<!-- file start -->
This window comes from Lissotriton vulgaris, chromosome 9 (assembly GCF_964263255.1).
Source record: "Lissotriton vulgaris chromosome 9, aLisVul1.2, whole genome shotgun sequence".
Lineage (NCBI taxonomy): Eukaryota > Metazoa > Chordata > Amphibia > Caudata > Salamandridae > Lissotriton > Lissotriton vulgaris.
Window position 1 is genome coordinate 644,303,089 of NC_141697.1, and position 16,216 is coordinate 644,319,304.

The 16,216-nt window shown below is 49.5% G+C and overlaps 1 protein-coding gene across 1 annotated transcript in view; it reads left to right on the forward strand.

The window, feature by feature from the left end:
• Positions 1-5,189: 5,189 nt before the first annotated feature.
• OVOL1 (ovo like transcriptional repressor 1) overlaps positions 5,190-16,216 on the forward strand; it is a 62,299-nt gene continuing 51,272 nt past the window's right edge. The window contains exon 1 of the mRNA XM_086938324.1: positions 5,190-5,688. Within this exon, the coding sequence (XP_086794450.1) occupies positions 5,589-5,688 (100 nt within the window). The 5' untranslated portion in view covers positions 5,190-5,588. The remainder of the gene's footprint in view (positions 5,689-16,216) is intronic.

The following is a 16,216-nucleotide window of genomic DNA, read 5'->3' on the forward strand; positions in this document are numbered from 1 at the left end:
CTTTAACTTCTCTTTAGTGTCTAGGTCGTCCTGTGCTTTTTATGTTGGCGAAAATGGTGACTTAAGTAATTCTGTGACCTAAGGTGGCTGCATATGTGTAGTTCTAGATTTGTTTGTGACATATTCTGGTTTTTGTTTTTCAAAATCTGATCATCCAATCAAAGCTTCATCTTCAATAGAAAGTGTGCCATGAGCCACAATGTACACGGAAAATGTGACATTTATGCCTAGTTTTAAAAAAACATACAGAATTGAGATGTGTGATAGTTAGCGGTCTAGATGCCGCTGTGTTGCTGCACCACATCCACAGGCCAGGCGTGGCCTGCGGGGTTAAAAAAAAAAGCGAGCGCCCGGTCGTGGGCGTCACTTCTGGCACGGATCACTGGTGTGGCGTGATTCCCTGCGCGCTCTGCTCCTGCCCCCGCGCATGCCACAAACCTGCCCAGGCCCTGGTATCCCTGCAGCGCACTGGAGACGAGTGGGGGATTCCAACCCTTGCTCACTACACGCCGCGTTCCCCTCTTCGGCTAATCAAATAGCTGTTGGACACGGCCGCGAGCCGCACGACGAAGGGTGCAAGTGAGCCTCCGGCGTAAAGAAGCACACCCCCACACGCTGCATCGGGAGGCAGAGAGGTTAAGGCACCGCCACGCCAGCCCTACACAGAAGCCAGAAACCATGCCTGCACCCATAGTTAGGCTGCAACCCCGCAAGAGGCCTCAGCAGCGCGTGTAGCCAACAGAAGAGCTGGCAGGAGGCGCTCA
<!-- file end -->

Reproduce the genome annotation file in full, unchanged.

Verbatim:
This window comes from Lissotriton vulgaris, chromosome 9 (assembly GCF_964263255.1).
Source record: "Lissotriton vulgaris chromosome 9, aLisVul1.2, whole genome shotgun sequence".
Lineage (NCBI taxonomy): Eukaryota > Metazoa > Chordata > Amphibia > Caudata > Salamandridae > Lissotriton > Lissotriton vulgaris.
Window position 1 is genome coordinate 644,303,089 of NC_141697.1, and position 16,216 is coordinate 644,319,304.

The 16,216-nt window shown below is 49.5% G+C and overlaps 1 protein-coding gene across 1 annotated transcript in view; it reads left to right on the forward strand.

The window, feature by feature from the left end:
• Positions 1-5,189: 5,189 nt before the first annotated feature.
• OVOL1 (ovo like transcriptional repressor 1) overlaps positions 5,190-16,216 on the forward strand; it is a 62,299-nt gene continuing 51,272 nt past the window's right edge. The window contains exon 1 of the mRNA XM_086938324.1: positions 5,190-5,688. Within this exon, the coding sequence (XP_086794450.1) occupies positions 5,589-5,688 (100 nt within the window). The 5' untranslated portion in view covers positions 5,190-5,588. The remainder of the gene's footprint in view (positions 5,689-16,216) is intronic.

The following is a 16,216-nucleotide window of genomic DNA, read 5'->3' on the forward strand; positions in this document are numbered from 1 at the left end:
CTTTAACTTCTCTTTAGTGTCTAGGTCGTCCTGTGCTTTTTATGTTGGCGAAAATGGTGACTTAAGTAATTCTGTGACCTAAGGTGGCTGCATATGTGTAGTTCTAGATTTGTTTGTGACATATTCTGGTTTTTGTTTTTCAAAATCTGATCATCCAATCAAAGCTTCATCTTCAATAGAAAGTGTGCCATGAGCCACAATGTACACGGAAAATGTGACATTTATGCCTAGTTTTAAAAAAACATACAGAATTGAGATGTGTGATAGTTAGCGGTCTAGATGCCGCTGTGTTGCTGCACCACATCCACAGGCCAGGCGTGGCCTGCGGGGTTAAAAAAAAAAGCGAGCGCCCGGTCGTGGGCGTCACTTCTGGCACGGATCACTGGTGTGGCGTGATTCCCTGCGCGCTCTGCTCCTGCCCCCGCGCATGCCACAAACCTGCCCAGGCCCTGGTATCCCTGCAGCGCACTGGAGACGAGTGGGGGATTCCAACCCTTGCTCACTACACGCCGCGTTCCCCTCTTCGGCTAATCAAATAGCTGTTGGACACGGCCGCGAGCCGCACGACGAAGGGTGCAAGTGAGCCTCCGGCGTAAAGAAGCACACCCCCACACGCTGCATCGGGAGGCAGAGAGGTTAAGGCACCGCCACGCCAGCCCTACACAGAAGCCAGAAACCATGCCTGCACCCATAGTTAGGCTGCAACCCCGCAAGAGGCCTCAGCAGCGCGTGTAGCCAACAGAAGAGCTGGCAGGAGGCGCTCA